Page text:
Success in life depends on numerous factors including brainpower, education, personality, ambition, inheritance, and health. Yet, we all know people who score highly in these areas, but who accomplish little in life: brainy people with high academic achievements who cannot hold down a job; ambitious people who never give up, but who never succeed either; and people with substantial inherited wealth who squander it all. Conversely, we know individuals who were academically mediocre, inherited nothing, yet, achieved great success. Clearly, there’s something else at play. Nearly always, that “something else” is emotional intelligence (EI). Yet, important though it is, EI is often overlooked because it’s a nebulous concept, which attracted little media attention until recently. So what exactly is it?
In a way, it’s like a mental version of the Japanese martial art of Judo. In Judo, contestants need to harness a competitor’s strength as well as their own in order to win. For that, they must analyse and understand the other person’s mental and physical attributes. Similarly, people with a high EI level are keenly aware of other people’s emotional plusses and minuses as well as their own; they use both to create empathy and encourage cooperation in order to achieve a desired result. Of course, other factors matter, but without a high level of EI, most interpersonal relationships are frustrating, uphill struggles.
Unlike Judo, however, EI is not primarily about winning a game or contest (though it certainly improves a person’s chances of success in a competitive environment). It’s more about seeing the other person’s point of view and attributes – both positive and negative – while being fully aware of one’s own in order to achieve the best outcome. Good managers with a high level of EI, for example, bring out the best in employees by constantly being sensitive to their subordinates’ psychological triggers, while also being fully aware and in control of their own. Crucially, those managers don’t just ensure that emotional prejudices won’t impede a desired outcome, but actually turn them into positive forces that support it.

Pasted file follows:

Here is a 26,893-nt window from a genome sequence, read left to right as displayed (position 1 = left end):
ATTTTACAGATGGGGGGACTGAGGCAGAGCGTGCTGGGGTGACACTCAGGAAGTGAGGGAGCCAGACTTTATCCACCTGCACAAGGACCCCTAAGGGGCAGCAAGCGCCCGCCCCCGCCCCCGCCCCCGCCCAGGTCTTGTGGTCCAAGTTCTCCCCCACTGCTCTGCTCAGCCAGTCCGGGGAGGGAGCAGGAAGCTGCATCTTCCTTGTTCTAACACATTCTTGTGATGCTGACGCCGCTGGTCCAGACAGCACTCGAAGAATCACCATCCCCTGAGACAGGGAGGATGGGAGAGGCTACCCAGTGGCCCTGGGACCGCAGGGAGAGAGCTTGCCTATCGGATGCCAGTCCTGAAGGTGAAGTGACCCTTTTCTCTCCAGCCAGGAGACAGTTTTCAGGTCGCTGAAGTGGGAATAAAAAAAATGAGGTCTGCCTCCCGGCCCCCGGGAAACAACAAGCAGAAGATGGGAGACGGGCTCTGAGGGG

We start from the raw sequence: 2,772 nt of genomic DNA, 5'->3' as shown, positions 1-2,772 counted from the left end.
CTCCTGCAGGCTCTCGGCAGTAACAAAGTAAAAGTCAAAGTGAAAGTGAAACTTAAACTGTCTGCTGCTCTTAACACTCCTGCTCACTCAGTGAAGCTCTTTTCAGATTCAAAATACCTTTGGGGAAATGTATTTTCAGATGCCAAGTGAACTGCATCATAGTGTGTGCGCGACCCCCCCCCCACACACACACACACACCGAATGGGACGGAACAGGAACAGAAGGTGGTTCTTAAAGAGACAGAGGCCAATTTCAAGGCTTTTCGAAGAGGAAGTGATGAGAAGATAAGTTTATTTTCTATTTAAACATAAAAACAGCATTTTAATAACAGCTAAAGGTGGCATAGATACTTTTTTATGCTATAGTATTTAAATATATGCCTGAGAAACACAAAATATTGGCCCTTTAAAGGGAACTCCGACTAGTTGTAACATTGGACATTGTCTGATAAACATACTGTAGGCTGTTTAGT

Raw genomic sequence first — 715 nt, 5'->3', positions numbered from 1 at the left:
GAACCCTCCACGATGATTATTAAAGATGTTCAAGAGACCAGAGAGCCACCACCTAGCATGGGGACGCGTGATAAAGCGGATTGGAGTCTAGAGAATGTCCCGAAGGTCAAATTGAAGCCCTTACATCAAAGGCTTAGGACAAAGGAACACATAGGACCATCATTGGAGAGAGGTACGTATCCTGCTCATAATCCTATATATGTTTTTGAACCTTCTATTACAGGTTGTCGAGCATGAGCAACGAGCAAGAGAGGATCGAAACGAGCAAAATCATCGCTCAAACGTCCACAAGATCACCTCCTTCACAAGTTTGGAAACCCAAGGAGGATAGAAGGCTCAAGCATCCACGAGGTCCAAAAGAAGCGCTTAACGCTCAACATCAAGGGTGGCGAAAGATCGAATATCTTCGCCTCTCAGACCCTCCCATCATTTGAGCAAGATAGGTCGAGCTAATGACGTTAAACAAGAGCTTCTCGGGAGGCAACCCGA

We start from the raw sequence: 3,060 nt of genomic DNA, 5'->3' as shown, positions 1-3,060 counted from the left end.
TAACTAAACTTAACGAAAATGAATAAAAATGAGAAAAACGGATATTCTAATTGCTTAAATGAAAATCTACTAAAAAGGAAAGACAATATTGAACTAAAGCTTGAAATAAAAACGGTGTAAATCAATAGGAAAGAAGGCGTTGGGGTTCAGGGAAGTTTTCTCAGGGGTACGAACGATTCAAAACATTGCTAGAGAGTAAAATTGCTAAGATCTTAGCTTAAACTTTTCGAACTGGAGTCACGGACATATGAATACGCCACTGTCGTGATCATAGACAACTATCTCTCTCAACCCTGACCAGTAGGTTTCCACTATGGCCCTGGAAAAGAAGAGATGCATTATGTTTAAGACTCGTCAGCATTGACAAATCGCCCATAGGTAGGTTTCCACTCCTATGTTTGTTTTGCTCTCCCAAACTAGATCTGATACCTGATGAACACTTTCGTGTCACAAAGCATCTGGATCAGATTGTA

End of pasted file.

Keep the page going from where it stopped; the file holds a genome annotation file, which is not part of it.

Some people are born with a high level of EI. It should not, however, be confused with charm, charisma, or an agreeable personality. Some charmers may have a high EI, but many don’t. Like most of us, they too can greatly improve their personal and professional lives by increasing it. Unlike IQ, which is fairly static throughout life and difficult to alter, EI can be improved with the right techniques. These techniques involve focusing on three key areas: ourselves, others, and the interaction between both. That may seem simple, but it’s not. Let’s look more closely at the three areas:
We must identify the factors in our interpersonal relationships that trigger quasi-automatic reactions in us, so that we can replace such reactions with well-considered responses. The goal is to take control by turning unproductive habits into productive ones. (See my two blogs related to the power of habit: “The Winning Habit” and “Don’t Leave it Too Late to Start Being Early”). By identifying the triggers, we can control our impulsive reactions. The result is nearly always transformational because it quickly turns negative or neutral relationships into nurturing and mutually beneficial ones.
When we’ve developed the habit of controlling our own reflexive responses, we can focus our attention on others. The most important skill in dealing with other people is listening, and many of us are poor listeners. To be a good listener we need to develop the habit of turning attention away from ourselves and fully onto the other person. When we do that, the other person unconsciously focuses all their attention on us. My blog “Stop, Look, Listen” deals comprehensively with this vital skill.
Mutual understanding is automatically improved when even one person in a group is acutely aware of the reflexive response triggers, and knows how to manage them to produce a beneficial outcome. A manager with those skills can transform an entire department into a hive of productivity, pride, and mutual respect. It’s hardly surprising that most CEOs of successful companies have an abundance of EI.
The process of increasing your EI can start immediately. You don’t have to join a club or enroll in a course. All you have to do is make the decision. The sooner you do that, the sooner you’ll start enriching your personal and business relationships, and, in the process, transform your quality of life.